By Carmel Schvartzman
In this tutorial we'll learn how to use the most common HTML Helper, the TextBox control, in an MVC View in ASP.NET MVC 4. An MVC View is the responsible for rendering the html for the UI with the user: it is the Presentation level in the ModelViewController software pattern; if so , it is absolutely forbidden to include in it any bussiness logic (wich is holded into the MVC Model) or any application logic (coded inside the MVC Controllers), nor any data fetching(MVC Model responsability, sent via the Controllers).
By convention, the Views are stored inside subfolders of the View folder, named after the corresponding Controllers: then for instance, all the Views you create related to the AccountController will be placed inside the "Account" folder ("Views/Account"). The MVC framework will search a required View to be rendered, in the folder with the name of the Controller, and if it is not there, will search at the "Shared" subfolder. If you want a View to be shared among several Controllers, place it in the "Shared" folder.
A View is just a class called ViewPage: it inherits from the Page class and also implements the IViewDataContainer, in order to hold all the data sent by the Controllers inside its ViewDataDictionary.
We can also send data to the View using the ViewBag dynamic dictionary, which internally uses the ViewData dictionary to store the key/value pairs, and it is an advantage because in the ViewBag case we don't need to cast the values. There is of course the disadvantage of ViewBag being late binded and therefore we don't have compile time checking but runtime errors instead. There is another useful collection named TempDataDictionary, similar to the former, with the difference that it persists ONLY between the current request and the next request (unless you mark the key to be persisted more than that, using the Keep() method). This is useful while passing data between Action methods, or in case of errors.
In this tutorial we'll learn how to use the most common HTML Helper, the TextBox control, in an MVC View in ASP.NET MVC 4, getting the following UI results:
To use the HTML Helpers we must create our own View, so first let's create a new Controller called "NewViewController", and then add a View to the Index Action method. So right click over the Controllers folder, and add a new Controller:
Name it "NewViewController", and select the template "Empty MVC Controller":
Open the Controller file and find the "Index" Action method:
Right click on it and select the option "Add View":
On the dialog, let the name be "Index", select the "ASPX" View engine, and choose a master page:
The first HTML Helpers we'll learn about are the TextBox control and the Label. For the other HTML Helpers, refer to the "Categories" Menu in the top-right place in this Blog. Open the View we just created, and type the TempData["message"] in order to display a message:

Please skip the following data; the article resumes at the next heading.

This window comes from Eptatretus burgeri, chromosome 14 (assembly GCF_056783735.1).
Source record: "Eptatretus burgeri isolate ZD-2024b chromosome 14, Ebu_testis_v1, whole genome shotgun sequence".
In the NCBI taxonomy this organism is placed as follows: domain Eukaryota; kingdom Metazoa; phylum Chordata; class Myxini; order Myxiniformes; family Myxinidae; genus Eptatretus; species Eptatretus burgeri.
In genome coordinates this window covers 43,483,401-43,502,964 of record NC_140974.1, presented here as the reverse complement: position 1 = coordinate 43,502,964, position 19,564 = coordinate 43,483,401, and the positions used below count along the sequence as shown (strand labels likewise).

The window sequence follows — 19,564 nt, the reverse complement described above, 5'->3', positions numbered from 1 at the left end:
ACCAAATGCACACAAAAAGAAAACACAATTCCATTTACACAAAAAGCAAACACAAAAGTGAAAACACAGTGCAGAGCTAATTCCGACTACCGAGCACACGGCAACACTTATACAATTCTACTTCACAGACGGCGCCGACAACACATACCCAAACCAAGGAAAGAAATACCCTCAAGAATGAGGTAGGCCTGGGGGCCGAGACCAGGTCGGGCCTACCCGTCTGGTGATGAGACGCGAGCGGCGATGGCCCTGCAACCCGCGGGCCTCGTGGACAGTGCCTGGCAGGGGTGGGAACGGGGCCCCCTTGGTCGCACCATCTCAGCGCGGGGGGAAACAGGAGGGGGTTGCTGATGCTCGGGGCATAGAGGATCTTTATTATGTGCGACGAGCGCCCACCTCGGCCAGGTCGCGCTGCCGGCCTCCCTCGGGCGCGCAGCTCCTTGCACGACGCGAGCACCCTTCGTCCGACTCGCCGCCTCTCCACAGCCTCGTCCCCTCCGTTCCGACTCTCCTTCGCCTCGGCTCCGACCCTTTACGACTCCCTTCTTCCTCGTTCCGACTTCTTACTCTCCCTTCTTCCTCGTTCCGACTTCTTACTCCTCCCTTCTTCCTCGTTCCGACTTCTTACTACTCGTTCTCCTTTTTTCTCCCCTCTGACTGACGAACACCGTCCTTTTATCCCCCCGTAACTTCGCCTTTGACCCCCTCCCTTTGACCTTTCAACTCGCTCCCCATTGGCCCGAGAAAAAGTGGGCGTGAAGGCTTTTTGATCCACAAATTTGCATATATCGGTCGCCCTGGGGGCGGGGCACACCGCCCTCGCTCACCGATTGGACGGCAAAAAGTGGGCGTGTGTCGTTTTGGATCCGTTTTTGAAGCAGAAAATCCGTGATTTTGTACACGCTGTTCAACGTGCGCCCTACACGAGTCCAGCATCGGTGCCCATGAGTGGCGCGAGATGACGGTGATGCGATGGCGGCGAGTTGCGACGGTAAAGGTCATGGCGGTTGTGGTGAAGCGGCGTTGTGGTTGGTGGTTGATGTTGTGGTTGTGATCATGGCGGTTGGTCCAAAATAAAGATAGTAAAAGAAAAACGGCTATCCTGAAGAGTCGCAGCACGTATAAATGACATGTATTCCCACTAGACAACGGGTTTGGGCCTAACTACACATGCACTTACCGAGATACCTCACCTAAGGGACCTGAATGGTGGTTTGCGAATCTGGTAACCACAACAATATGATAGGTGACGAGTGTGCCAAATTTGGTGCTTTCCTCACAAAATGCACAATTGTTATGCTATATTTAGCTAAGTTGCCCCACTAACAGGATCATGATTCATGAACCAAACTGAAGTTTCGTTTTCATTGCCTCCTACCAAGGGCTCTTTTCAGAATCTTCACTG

Create the Form object taking care of its tags:
Also, add a button in order to submit the form:
Now, add the label which will inform the user what is the text box about. We'll send the title text from the Action method on the server side:
Next, type the following code to display a TextBox:
The first argument the TextBox Helper gets is the name of the control: this name is the one which will identify it when the request is sent to the web server. The second argument is the text that the TextBox will display before the user types something in it. Setting it as "null" forces the MVC framework to search inside the ViewDataDictionary for some key named as the control: this way we'll send the text from the Action method on the server side. The last argument is an annonimous object which contains the style of the control.
Now let's set the Action method linked to this View. Go to the "NewView" Controller and search for the Index Action method, adding to the ViewDataDictionary the values to populate the title and the textbox control:
Now build the application and run without debugging:
As you can see, we get the title and the textbox. Open the Developer's Tools ( F12 ) and refresh the web page:
You can see in the "Network" tab, that an HTTP GET request has been sent to the web server.
Enter your name, and press the submit button:
This time, an HTTP POST request has been sent by the Form. Therefore we'll handle the request by creating an Action method which processes it and uses the same View. To handle the request, add the GetVerb and the ActionName Attributes with the following arguments:
We're just instructing the MVC framework that this is the Action method that handles POST requests, and gets the input data in the "txtUserName" textbox. Notice that the name of the parameter MUST BE EXACTLY the same of the TextBox control in order to get the data. Now we'll render a message to the client side using the input data received from the browser:
Rebuild the application, go to the browser , and type your name:
We get the message telling the user that everything went OK:
In this tutorial we've learned how to use the most common HTML Helper, the TextBox control, in an MVC View in ASP.NET MVC 4, sending to it data via the ViewDataDictionary, and the TempDataDictionary.
כתב: כרמל שוורצמן